Algirdas Butkevičius, Saulius Skvernelis, Ramūnas Karbauskis
© DELFI / Andrius Ufartas

The fracturing Social Democrat – Farmer Greens coalition has clashed over forestry reform. The Farmer group has already vocally started reconsidering the coalition, which raises the question – what plan do the election victors have hidden away? Remaining with the Social Democrats, creating a new coalition with the Conservatives or going forward alone, TV3.lt asks?

With the beginning of forestry reform deliberations, the “Farmers” gathered in a group meeting between sessions, raising the question of the future of their coalition with the Social Democrats. What would the “Farmers” be best off doing in this situation?

Coalition with the Conservatives – major changes

VDU Department of Social Science dean Algis Krupavičius explains what procedures the “Farmers” would need to undertake in order to break the coalition agreement with the Social Democrats.
“Firstly they would need to publically break the coalition agreement. And they would need very clear arguments why they are doing so. The mechanism here is very simple. More complex matters would proceed because minister resignations would begin. Most likely a new cabinet would not be formed. If we look at the size of Seimas groups, however, the Social Democrats are significantly smaller than the Homeland Union.

If the Conservatives enter into a coalition and demand a proportionate amount of cabinet posts, it would require fundamental changes to the cabinet. In such a case a new cabinet may need to be formed. But most likely they would attempt to fill Social Democrat places in all possible ways, while a few “Farmer” delegated ministers may have to be sacrificed for the principle of proportionality,” A. Krupavičius explains the situation.

The question of Seimas Speaker may also be raised, according to Krupavičius, who explains that the Homeland Union may wish to delegate more of its representatives into Seimas management.

Minority government – a dangerous road

The “Farmers” have another approach to use – remain alone and form a minority government. The political scientist explains that this plan is not reliable and would cause problems making decisions in the future because the “Farmers” still need 15 mandates beyond their own group to achieve a majority. With three and a half years to the next elections, the Skvernelis cabinet would almost surely have to resign at some point because it would be unable to take action.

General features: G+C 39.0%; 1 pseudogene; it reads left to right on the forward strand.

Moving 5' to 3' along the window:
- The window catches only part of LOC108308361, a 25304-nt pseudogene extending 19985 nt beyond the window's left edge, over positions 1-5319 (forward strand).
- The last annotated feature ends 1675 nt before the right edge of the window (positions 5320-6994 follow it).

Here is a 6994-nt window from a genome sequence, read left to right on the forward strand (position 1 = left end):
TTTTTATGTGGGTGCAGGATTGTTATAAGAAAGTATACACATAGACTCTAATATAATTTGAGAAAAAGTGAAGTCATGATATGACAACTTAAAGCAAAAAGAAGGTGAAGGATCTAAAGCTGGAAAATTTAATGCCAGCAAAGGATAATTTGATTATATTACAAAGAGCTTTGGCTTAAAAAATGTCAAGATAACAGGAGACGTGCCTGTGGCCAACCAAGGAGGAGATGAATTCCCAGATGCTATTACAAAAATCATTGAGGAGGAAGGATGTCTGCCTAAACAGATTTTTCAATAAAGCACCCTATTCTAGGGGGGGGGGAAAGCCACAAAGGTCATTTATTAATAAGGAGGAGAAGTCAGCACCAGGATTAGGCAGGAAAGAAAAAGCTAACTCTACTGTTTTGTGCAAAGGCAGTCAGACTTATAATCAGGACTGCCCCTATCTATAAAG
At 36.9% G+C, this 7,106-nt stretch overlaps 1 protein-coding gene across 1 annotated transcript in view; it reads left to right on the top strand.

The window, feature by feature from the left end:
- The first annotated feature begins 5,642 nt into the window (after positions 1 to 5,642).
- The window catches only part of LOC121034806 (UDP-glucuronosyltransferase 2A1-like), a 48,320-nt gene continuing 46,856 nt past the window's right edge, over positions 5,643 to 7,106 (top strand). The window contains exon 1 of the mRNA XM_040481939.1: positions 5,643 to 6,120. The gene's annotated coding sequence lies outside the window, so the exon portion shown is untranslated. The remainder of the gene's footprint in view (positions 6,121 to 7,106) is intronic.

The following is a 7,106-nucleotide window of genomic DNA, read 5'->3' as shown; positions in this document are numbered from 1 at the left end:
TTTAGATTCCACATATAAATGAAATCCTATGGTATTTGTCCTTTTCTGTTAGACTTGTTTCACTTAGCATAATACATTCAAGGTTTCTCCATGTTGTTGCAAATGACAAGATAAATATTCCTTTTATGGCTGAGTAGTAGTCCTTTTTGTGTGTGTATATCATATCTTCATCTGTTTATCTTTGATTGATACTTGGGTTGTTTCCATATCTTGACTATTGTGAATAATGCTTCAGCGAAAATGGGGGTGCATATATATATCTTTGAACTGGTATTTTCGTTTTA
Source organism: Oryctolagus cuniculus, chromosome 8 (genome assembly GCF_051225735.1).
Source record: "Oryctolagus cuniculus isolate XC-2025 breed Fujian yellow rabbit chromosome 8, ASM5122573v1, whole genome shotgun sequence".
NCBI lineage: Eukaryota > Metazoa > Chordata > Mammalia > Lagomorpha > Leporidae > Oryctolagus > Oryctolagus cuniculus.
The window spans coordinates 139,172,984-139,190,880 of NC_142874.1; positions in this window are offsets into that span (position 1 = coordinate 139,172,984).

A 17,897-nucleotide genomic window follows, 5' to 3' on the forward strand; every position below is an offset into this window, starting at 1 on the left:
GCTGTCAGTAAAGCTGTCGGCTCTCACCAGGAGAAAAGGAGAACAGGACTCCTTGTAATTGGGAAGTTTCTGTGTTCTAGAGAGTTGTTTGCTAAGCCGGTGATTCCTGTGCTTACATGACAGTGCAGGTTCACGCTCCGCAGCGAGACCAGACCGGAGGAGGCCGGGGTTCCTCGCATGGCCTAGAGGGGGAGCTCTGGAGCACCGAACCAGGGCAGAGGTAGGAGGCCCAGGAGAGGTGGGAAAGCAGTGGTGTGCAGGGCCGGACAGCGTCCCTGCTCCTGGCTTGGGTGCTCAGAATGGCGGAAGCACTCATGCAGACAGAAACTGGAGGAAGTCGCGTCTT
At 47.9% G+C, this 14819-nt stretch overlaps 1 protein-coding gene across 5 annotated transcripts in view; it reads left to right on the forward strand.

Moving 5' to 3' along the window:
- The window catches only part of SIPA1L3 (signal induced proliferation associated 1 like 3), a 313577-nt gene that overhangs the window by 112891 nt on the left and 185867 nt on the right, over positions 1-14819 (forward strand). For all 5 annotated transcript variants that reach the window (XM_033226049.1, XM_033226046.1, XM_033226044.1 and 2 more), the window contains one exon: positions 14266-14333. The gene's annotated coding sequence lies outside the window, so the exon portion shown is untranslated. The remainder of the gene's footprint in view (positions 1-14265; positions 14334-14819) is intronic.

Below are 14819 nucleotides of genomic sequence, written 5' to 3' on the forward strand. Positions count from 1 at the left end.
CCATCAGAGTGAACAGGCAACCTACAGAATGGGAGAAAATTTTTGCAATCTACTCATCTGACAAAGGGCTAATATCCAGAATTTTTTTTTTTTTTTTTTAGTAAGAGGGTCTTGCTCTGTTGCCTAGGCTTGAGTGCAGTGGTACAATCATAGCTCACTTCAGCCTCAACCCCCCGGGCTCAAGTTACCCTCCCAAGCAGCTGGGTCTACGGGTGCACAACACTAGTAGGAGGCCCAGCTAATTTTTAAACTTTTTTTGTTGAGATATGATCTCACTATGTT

A case in point is the year 2000, with the second Rolandas Paksas cabinet and the so-called “New Political Bloc”. The cabinet lasted less than a year until they resigned and a majority coalition was formed instead. “I believe that in this case a minority government is unstable. And the “Farmers” would be unable to enact their policy, leaving voters’ expectations unfulfilled. It is a particularly dangerous road,” Krupavičius explains.

Maintaining a coalition with the Social Democrats

The expert points out that while the disputes within the coalition are clear, they are not so deep as to immediately demand the dissolution of the coalition, particularly because both the cabinet and the “Farmers” would be thrust into significant political crisis. Krupavičius points out that for now the problems are not yet irreconcilable. Nevertheless he says that with the “Farmers” obtaining power for the first time, they likely react more emotionally and have more proposals.

The political scientist also downplays the internal disputes among the “Farmers”, stating that the time for them to fracture has not yet arrived. He stresses that the current uproar is, in the end, just a temporary disturbance and with no major confrontation between the two coalition partners, no dramatic changes should be expected.

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